Sisters Weekend: Mike grew up renting “Monty Python” tapes from the library and staying up late to watch 2000’s SNL, Kat was super into Andy Kaufman and “Kids In The Hall” in high school, and Angelo was heavily influenced by “Strangers With Candy” and Anna Faris in the Scary Movie franchise, so, our comedy heroes mesh from all over. But, also we idolize a lot of the people we work with in NY-  Lorelei Ramirez, Erin Markey, Mary Houlihan, who are all in the film, Amy Zimmer, Ana Fabrega, Patti Harrison, Sam Taggart. Geniuses! All of Em!

IFC: What’s your favorite moment from the film?

Sisters Weekend: I mean…seeing Mary Houlihan scream at an insane Pomeranian on an iPad is pretty great.

See Sisters Weekend right now on IFC’s Comedy Crib

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Reality? Check.

Baroness For Life

Baroness von Sketch Show is available for immediate consumption.

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Baroness von Sketch Show is snowballing as people have taken note of its subtle and not-so-subtle skewering of everyday life. The New York Times, W Magazine, and Vogue have heaped on the praise, but IFC had a few more probing questions…

IFC: To varying degrees, your sketches are simply scripted examples of things that actually happen. What makes real life so messed up?

Aurora: Hubris, Ego and Selfish Desires and lack of empathy.

Carolyn: That we’re trapped together in the 3rd Dimension.

Jenn: 1. Other people 2. Other people’s problems 3. Probably something I did.

IFC: A lot of people I know have watched this show and realized, “Dear god, that’s me.” or “Dear god, that’s true.” Why do people have their blinders on?

Aurora: Because most people when you’re in the middle of a situation, you don’t have the perspective to step back and see yourself because you’re caught up in the moment. That’s the job of comedians is to step back and have a self-awareness about these things, not only saying “You’re doing this,” but also, “You’re not the only one doing this.” It’s a delicate balance of making people feel uncomfortable and comforting them at the same time.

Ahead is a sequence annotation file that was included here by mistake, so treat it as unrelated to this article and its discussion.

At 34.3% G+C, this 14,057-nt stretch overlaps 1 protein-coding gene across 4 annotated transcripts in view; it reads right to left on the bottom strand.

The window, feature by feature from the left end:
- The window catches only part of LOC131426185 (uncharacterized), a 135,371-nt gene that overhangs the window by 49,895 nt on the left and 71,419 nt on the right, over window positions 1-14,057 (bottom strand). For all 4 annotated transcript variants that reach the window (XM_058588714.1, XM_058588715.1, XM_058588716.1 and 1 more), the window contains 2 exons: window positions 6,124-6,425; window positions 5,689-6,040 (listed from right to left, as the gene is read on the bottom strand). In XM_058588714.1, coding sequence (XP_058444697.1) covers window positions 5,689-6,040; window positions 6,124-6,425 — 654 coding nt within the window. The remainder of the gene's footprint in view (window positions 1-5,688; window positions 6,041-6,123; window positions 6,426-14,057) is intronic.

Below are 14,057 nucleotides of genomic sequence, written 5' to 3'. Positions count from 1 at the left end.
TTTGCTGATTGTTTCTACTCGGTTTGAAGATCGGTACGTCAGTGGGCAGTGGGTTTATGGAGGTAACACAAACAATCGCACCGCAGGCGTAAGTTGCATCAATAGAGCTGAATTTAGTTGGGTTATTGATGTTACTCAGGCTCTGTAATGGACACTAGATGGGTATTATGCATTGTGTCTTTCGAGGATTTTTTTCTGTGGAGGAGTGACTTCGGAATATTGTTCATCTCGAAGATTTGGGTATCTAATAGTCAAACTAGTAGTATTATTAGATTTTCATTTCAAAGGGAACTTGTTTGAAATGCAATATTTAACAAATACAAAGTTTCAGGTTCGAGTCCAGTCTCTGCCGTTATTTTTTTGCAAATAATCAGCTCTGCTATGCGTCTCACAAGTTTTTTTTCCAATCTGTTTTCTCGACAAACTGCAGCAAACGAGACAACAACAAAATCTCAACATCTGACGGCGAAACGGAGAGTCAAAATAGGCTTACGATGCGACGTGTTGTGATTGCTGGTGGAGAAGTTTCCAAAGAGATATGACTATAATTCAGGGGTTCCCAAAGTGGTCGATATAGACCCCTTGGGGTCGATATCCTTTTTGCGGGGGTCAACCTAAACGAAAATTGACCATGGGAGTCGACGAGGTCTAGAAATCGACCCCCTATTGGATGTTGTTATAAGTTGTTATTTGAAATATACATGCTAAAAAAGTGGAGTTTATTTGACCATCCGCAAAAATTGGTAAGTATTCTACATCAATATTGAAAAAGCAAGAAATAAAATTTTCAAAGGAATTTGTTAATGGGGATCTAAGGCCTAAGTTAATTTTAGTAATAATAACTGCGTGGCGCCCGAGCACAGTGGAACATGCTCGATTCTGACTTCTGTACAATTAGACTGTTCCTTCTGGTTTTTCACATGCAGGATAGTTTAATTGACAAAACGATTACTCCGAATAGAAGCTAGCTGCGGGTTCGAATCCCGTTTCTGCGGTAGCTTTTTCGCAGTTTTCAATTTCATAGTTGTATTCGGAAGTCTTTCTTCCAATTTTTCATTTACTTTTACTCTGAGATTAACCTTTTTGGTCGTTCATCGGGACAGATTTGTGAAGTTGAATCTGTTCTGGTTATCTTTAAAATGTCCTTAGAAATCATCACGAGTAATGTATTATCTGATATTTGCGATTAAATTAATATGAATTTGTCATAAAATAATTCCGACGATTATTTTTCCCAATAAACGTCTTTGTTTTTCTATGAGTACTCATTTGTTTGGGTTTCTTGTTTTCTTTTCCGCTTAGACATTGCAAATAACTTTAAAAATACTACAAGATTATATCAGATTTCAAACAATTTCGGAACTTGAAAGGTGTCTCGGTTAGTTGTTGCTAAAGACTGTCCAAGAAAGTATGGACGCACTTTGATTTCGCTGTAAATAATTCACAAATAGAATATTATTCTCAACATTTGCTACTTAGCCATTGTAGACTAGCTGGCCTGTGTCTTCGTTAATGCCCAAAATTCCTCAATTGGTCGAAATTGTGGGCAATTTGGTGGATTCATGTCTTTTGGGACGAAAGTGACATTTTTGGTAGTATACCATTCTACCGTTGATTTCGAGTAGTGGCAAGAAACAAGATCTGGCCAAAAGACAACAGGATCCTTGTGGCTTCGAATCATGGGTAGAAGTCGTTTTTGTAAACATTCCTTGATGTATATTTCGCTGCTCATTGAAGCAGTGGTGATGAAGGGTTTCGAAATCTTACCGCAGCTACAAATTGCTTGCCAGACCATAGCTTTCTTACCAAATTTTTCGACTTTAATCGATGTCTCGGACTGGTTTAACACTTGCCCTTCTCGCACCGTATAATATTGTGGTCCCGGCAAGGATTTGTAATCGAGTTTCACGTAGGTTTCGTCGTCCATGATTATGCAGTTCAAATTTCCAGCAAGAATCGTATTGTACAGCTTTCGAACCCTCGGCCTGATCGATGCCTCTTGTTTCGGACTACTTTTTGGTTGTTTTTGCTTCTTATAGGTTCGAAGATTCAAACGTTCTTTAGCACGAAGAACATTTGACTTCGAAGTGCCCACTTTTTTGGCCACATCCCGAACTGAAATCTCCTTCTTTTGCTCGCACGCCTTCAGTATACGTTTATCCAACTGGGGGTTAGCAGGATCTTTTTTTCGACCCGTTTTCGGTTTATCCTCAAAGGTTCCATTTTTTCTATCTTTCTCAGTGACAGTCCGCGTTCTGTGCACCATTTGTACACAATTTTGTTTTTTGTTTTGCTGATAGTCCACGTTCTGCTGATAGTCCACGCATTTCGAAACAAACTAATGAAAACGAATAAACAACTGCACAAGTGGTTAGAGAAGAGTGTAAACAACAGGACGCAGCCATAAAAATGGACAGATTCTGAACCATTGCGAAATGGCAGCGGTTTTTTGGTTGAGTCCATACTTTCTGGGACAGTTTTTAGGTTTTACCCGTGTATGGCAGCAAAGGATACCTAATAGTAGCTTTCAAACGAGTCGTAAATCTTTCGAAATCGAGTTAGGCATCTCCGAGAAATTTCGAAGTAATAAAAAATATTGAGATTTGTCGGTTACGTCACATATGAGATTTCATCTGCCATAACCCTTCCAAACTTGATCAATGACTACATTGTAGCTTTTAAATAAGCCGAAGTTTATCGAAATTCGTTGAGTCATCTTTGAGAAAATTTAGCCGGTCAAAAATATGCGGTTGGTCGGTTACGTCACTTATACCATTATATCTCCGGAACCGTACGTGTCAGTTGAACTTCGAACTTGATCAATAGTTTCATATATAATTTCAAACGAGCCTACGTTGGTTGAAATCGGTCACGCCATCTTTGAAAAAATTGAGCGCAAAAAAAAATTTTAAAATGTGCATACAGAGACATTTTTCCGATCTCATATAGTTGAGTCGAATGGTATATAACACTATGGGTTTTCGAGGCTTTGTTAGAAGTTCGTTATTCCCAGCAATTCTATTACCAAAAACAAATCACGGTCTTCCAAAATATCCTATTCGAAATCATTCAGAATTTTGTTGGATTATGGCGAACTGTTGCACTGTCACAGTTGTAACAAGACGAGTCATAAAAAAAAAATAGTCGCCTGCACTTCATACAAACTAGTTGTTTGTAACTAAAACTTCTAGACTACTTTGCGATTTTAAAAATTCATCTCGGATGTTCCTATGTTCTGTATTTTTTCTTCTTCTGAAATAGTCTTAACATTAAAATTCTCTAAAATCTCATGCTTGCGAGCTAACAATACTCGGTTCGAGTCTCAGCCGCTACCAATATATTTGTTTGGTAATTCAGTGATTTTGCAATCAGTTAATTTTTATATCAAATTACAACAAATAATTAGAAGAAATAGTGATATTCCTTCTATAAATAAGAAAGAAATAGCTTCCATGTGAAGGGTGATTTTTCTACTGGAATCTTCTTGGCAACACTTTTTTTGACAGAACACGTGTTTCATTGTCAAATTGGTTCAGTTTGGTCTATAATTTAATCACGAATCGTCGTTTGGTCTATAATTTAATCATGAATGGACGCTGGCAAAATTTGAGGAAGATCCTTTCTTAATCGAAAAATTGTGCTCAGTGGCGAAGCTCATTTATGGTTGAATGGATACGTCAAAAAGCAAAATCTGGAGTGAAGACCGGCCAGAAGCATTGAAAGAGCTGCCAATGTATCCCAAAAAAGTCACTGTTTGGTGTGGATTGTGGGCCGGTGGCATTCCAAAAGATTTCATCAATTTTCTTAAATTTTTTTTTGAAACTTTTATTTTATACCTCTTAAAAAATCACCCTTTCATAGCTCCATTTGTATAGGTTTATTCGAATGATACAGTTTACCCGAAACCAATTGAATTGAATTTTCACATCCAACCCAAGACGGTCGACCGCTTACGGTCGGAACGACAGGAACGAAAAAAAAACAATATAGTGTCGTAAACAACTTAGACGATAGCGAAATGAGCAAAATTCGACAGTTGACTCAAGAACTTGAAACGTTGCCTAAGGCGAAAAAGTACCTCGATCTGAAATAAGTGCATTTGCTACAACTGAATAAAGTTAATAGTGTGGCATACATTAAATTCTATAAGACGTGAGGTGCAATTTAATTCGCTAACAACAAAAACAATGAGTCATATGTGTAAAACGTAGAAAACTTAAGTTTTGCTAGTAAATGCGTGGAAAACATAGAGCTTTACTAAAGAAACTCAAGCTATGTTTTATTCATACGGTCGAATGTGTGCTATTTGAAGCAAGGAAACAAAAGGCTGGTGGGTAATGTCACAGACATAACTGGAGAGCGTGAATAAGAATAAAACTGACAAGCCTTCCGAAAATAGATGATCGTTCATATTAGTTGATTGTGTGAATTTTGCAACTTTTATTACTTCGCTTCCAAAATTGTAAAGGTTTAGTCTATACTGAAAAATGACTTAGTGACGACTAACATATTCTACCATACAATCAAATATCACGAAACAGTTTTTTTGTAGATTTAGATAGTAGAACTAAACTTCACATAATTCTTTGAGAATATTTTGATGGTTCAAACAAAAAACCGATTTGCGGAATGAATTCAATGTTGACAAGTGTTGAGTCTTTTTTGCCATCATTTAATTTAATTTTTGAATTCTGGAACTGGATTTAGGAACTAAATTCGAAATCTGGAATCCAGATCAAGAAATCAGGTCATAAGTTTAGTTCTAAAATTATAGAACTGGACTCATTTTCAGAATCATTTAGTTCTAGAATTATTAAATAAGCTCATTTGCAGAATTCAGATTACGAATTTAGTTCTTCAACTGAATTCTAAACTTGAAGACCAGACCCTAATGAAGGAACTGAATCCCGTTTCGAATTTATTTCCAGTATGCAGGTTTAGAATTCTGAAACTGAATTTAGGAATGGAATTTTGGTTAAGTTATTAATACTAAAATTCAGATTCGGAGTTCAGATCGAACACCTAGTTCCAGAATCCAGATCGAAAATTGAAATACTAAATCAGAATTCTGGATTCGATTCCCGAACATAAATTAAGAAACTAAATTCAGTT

IFC: Unlike a lot of popular sketch comedy, your sketches often focus more on group dynamics vs iconic individual characters. Why do you think that is and why is it important?

Meredith: We consider the show to be more based around human dynamics, not so much characters. If anything we’re more attracted to the energy created by people interacting.

Jenn: So much of life is spent trying to work it out with other people, whether it’s at work, at home, trying to commute to work, or even on Facebook it’s pretty hard to escape the group.

IFC: Are there any comedians out there that you feel are just nailing it?

Aurora: I love Key and Peele. I know that their show is done and I’m in denial about it, but they are amazing because there were many times that I would imagine that Keegan Michael Key was in the scene while writing. If I could picture him saying it, I knew it would work. I also kind of have a crush on Jordan Peele and his performance in Big Mouth. Maya Rudolph also just makes everything amazing. Her puberty demon on Big Mouth is flawless. She did an ad for 7th generation tampons that my son, my husband and myself were singing around the house for weeks. If I could even get anything close to her career, I would be happy. I’m also back in love with Rick and Morty. I don’t know if I have a crush on Justin Roiland, I just really love Rick (maybe even more than Morty). I don’t have a crush on Jerry, the dad, but I have a crush on Chris Parnell because he’s so good at being Jerry.



IFC: If you could go back in time and cast yourselves in any sitcom, which would it be and how would it change?

Carolyn: I’d go back in time and cast us in The Partridge Family.  We’d make an excellent family band. We’d have a laugh, break into song and wear ruffled blouses with velvet jackets.  And of course travel to all our gigs on a Mondrian bus. I feel really confident about this choice.

Meredith: Electric Mayhem from The Muppet Show. It wouldn’t change, they were simply perfect, except… maybe a few more vaginas in the band.

Binge the entire first and second seasons of Baroness von Sketch Show now on and the IFC app.